Aqua Destillata (U. S. P.)—Distilled Water.
FORMULA: H2O. MOLECULAR WEIGHT: 17.96.
Preparation.—"Water, one thousand volumes (1000 vol.), to make eight hundred volumes (800 vol.). Distill the water from a suitable apparatus provided with a block-tin or glass condenser. Collect the first one hundred volumes (100 vol.), and throw this portion away. Then collect eight hundred volumes (800 vol.) and keep the distilled water in glass-stoppered bottles, rinsed with hot distilled water immediately before being filled"—(U. S. P.).
Description and Tests.—"A colorless, limpid liquid, without odor or taste, and perfectly neutral to litmus paper. The transparency of distilled water should not be affected, nor should any color be imparted to it, by test solutions of hydrogen sulphide or ammonium sulphide (absence of metallic impurities), or by those of barium chloride (sulphates), silver nitrate (chlorides), ammonium oxalate (calcium), or mercuric chloride (ammonia); nor should its transparency be affected when mixed with twice its volume of calcium hydrate T.S. (absence of carbonic acid). It should give no reaction for nitrates or nitrites when tested as described under Water (see Aqua). When 1000 Cc. of distilled water are evaporated on a water-bath to dryness, no residue should remain. On heating 100 Cc. of distilled water acidulated with 10 Cc. of diluted sulphuric acid, to boiling, and subsequently adding 1 Cc. of centi-normal potassium permanganate V.S., the color of the liquid should not be completely destroyed by boiling for 10 minutes, nor by afterwards setting the vessel aside, well covered, for 10 hours (absence of organic or other oxidizable matters)"—(U. S. P.).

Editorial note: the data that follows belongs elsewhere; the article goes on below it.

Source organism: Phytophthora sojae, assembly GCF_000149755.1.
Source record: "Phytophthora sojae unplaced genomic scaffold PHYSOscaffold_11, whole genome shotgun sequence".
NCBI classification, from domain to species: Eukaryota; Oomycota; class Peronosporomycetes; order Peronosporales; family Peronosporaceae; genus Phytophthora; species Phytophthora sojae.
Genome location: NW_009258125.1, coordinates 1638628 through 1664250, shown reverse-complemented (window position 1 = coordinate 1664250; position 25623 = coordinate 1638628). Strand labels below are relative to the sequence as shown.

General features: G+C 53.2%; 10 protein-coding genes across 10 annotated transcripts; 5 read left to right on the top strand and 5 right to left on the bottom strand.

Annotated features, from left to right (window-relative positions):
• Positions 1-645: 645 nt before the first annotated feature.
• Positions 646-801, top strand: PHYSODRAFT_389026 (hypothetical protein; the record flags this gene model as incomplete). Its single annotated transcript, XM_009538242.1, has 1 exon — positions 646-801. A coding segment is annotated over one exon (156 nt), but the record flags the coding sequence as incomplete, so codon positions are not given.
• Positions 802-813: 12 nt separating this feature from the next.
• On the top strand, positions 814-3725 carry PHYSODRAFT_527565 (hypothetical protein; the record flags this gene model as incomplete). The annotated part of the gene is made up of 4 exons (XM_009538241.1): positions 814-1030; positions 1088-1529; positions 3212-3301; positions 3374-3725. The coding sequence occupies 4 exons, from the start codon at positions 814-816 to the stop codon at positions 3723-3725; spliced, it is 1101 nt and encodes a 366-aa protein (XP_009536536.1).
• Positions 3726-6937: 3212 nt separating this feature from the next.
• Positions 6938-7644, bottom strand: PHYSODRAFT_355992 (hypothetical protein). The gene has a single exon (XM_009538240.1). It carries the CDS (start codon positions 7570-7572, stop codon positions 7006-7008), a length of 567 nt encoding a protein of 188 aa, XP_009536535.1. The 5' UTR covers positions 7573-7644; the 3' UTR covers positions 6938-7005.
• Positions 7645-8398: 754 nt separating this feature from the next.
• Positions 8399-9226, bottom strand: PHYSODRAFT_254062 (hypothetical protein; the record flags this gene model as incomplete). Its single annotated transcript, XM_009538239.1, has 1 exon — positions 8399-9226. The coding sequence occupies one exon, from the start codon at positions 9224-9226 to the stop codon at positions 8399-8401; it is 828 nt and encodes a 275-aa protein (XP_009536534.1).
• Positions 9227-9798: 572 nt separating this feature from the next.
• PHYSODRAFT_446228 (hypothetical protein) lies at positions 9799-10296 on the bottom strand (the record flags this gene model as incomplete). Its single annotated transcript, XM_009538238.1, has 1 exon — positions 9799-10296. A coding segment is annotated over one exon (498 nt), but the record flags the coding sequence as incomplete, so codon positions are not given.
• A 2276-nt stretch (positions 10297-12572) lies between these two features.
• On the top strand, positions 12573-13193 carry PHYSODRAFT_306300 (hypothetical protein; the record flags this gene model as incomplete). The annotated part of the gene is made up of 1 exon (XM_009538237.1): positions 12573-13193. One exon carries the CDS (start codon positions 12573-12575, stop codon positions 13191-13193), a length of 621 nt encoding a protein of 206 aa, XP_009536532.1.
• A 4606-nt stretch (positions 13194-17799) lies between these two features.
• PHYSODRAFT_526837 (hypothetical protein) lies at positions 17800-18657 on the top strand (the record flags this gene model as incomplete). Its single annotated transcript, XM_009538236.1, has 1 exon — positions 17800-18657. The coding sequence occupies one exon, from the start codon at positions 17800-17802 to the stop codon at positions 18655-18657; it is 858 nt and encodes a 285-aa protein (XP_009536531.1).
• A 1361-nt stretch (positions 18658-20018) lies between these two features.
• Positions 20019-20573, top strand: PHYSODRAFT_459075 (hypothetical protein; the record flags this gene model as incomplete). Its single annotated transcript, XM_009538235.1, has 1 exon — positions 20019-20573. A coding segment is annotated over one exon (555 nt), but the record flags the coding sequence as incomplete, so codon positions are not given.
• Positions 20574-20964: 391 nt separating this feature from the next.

The demand of the U. S. P. that 1000 Cc. of distilled water, evaporated on a water-bath to dryness, should leave no residue, is probably impossible to strictly comply with. The amount of residue which good distilled water may leave upon evaporation, should not exceed 1 part in 100,000 (Am. Jour. Pharm., 1896, p. 187). Distilled water is apt to become contaminated with fresh water algae (confervae).
In many pharmaceutical and chemical processes, distilled water is very essential, while in others, pure spring or river, or rain water, will be sufficient. The reason for throwing away the first 100 parts which are distilled over, is that any volatile principles which may be present, as ammonia, carbonic acid gas, etc., and which may pass over with the first portions, may be removed. The last 100 parts, left in the still, contain the residual impurities, and if allowed to pass over might give to the product an empyreumatic odor and taste. Carbon dioxide will be absorbed by distilled water if the latter be exposed to the atmosphere for any considerable time. In this case lime-water will occasion turbidity in the distilled water. Distilled water is nearly always employed in making the medicated waters, in diluting acids, and in making solutions of various salts, as the alkaloidal salts, silver nitrate, permanganate of potassium, etc. For other uses, see Aqua.
King's American Dispensatory, 1898, was written by Harvey Wickes Felter, M.D., and John Uri Lloyd, Phr. M., Ph. D.